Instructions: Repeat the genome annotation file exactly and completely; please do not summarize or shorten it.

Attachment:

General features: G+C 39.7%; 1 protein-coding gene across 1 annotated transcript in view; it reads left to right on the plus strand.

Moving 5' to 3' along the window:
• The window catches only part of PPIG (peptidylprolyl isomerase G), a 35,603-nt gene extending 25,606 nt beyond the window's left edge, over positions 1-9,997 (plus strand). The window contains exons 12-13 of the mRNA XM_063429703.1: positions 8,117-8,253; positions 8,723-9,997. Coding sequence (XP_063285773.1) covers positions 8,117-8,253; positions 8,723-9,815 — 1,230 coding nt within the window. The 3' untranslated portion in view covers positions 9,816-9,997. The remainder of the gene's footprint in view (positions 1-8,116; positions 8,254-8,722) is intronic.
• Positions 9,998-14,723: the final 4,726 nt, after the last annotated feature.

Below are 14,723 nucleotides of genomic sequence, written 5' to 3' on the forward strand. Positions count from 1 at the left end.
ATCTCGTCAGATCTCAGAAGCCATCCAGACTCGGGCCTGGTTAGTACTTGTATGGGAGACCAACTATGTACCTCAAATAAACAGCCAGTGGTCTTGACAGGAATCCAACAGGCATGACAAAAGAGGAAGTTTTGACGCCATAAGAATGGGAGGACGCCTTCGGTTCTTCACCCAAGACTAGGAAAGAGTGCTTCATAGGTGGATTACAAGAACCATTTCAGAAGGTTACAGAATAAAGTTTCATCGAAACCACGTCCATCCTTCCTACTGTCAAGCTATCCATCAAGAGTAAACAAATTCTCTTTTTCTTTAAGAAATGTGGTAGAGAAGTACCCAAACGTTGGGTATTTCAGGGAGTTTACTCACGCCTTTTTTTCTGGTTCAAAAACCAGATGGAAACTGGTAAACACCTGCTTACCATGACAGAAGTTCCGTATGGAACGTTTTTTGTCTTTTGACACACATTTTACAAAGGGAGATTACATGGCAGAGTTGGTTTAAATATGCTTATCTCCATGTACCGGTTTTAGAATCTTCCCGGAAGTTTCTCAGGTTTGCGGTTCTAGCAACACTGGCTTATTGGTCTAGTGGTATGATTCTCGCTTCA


General features: G+C 39.7%; 1 protein-coding gene across 1 annotated transcript in view; it reads left to right on the plus strand.

Moving 5' to 3' along the window:
• The window catches only part of PPIG (peptidylprolyl isomerase G), a 35,603-nt gene extending 25,606 nt beyond the window's left edge, over positions 1-9,997 (plus strand). The window contains exons 12-13 of the mRNA XM_063429703.1: positions 8,117-8,253; positions 8,723-9,997. Coding sequence (XP_063285773.1) covers positions 8,117-8,253; positions 8,723-9,815 — 1,230 coding nt within the window. The 3' untranslated portion in view covers positions 9,816-9,997. The remainder of the gene's footprint in view (positions 1-8,116; positions 8,254-8,722) is intronic.
• Positions 9,998-14,723: the final 4,726 nt, after the last annotated feature.

Below are 14,723 nucleotides of genomic sequence, written 5' to 3' on the forward strand. Positions count from 1 at the left end.
ATCTCGTCAGATCTCAGAAGCCATCCAGACTCGGGCCTGGTTAGTACTTGTATGGGAGACCAACTATGTACCTCAAATAAACAGCCAGTGGTCTTGACAGGAATCCAACAGGCATGACAAAAGAGGAAGTTTTGACGCCATAAGAATGGGAGGACGCCTTCGGTTCTTCACCCAAGACTAGGAAAGAGTGCTTCATAGGTGGATTACAAGAACCATTTCAGAAGGTTACAGAATAAAGTTTCATCGAAACCACGTCCATCCTTCCTACTGTCAAGCTATCCATCAAGAGTAAACAAATTCTCTTTTTCTTTAAGAAATGTGGTAGAGAAGTACCCAAACGTTGGGTATTTCAGGGAGTTTACTCACGCCTTTTTTTCTGGTTCAAAAACCAGATGGAAACTGGTAAACACCTGCTTACCATGACAGAAGTTCCGTATGGAACGTTTTTTGTCTTTTGACACACATTTTACAAAGGGAGATTACATGGCAGAGTTGGTTTAAATATGCTTATCTCCATGTACCGGTTTTAGAATCTTCCCGGAAGTTTCTCAGGTTTGCGGTTCTAGCAACACTGGCTTATTGGTCTAGTGGTATGATTCTCGCTTCA